A housing area at Fort Knox, Ky. Fort Knox is one of six bases that will benefit from $1.1 billion being invested in improving military housing.

A housing area at Fort Knox, Ky. Fort Knox is one of six bases that will benefit from $1.1 billion being invested in improving military housing. (Eric Pilgrim/U.S. Army)

AUSTIN, Texas — The Army on Wednesday announced $1.1 billion will be invested in improving military housing by a company that manages residences at six bases across the country.

Lendlease, a company that manages housing at Fort Hood, Texas, Fort Campbell and Fort Knox in Kentucky, Fort Wainwright, Alaska, Fort Drum, N.Y., and Army housing in Oahu, Hawaii, will use the money that it has obtained from lenders to accelerate plans to revitalize or build about 14,000 homes at the bases.

The new injection of funds will speed up renovation plans by more than a decade, the company said.

Under its contract with the Army, Lendlease is responsible for the management and sustainment of about 26,000 homes, which it leases to service members at a rate that does not exceed their basic allowance for housing.

“Under the guidance of Army senior leaders to ensure readiness of our force and quality of life for soldiers and their families, we have reached an extraordinary milestone with Lendlease,” said Gen. Ed Daly, commander of Army Materiel Command, which oversees base housing for the service. “This additional investment will go a long way in improving the quality of homes for soldiers and their families.”

The $1.1 billion investment will fund “significant improvements” to 12,000 existing homes at all six bases and the construction of more than 1,200 new homes at Fort Hood, Fort Campbell, Fort Knox and Fort Wainwright, the Army said.

Specific improvements vary by base and include new home construction, major exterior and interior renovations, as well as demolition of outdated homes, Lendlease said. Work should begin in the spring.

“We stand committed, alongside our Army partners, to continue improving the quality of life for service members and their families now and into the future,” said Denis Hickey, CEO of Lendlease Americas. “Thanks to privatization and our innovative approach to financing, we’re able to expedite our improvement plans, allocating funds to projects based on those with the greatest needs and priorities, without appropriations from Congress.”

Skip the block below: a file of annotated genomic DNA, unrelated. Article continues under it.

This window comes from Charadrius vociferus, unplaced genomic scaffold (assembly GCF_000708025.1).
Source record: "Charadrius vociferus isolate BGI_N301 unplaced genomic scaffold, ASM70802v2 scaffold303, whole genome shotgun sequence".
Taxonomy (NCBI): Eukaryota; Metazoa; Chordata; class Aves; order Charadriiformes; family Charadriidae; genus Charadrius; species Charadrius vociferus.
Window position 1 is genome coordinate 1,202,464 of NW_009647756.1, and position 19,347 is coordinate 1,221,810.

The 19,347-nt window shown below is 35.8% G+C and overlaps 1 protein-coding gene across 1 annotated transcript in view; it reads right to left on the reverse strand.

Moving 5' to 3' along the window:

Fort Hood will get a significant portion of the total investment, the Army said.

Lendlease, which manages more than 5,600 homes at Fort Hood, is now repairing the exteriors of 972 houses at the Texas base that are known to have a flaw that can cause water leaks. Work began in July and 137 homes have been completed, according to the company’s website. All those repairs should be finished by the spring 2022.

The Army said it had previously approved the efforts of other privatized housing companies to secure investments to fund the development and renovation of more than 3,500 homes and replacement of more than 800 other homes. Details on the locations of those projects were not provided.

“We are getting in front of housing issues,” Daly said. “Commanders at all levels are engaged. Our leaders and housing staffs continue to address problems quickly. The feedback loops – such as web-based apps, installation town halls and help-desk lines to ensure our residents can quickly identify and report problems – are working. Leaders and housing company personnel are responding quickly, and we are seeing significant results.”

The military housing crisis drew national attention more than two years ago when Reuters published a series of reports on dangerous conditions some military families face when they lease homes on bases across the country. Since then, Congress has held hearings and passed legislation to combat to list of problems that families presented, including exposure to lead paint, asbestos and mold, pest and rodent infestation, water leaks and a lack of timeliness and proper handling of maintenance requests. The military service branches have also identified ways to improve oversight of contracts.

At least nine lawsuits have been filed against the companies that mange on-base family housing, with one filed as recently as December. There are at least two lawsuits pending against Lendlease for housing conditions at Fort Hood and Camp Lejeune, N.C. The Fort Hood suit has moved to pending arbitration.

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Rose L. Thayer is based in Austin, Texas, and she has been covering the western region of the continental U.S. for Stars and Stripes since 2018. Before that she was a reporter for Killeen Daily Herald and a freelance journalist for publications including The Alcalde, Texas Highways and the Austin American-Statesman. She is the spouse of an Army veteran and a graduate of the University of Texas at Austin with a degree in journalism. Her awards include a 2021 Society of Professional Journalists Washington Dateline Award and an Honorable Mention from the Military Reporters and Editors Association for her coverage of crime at Fort Hood.

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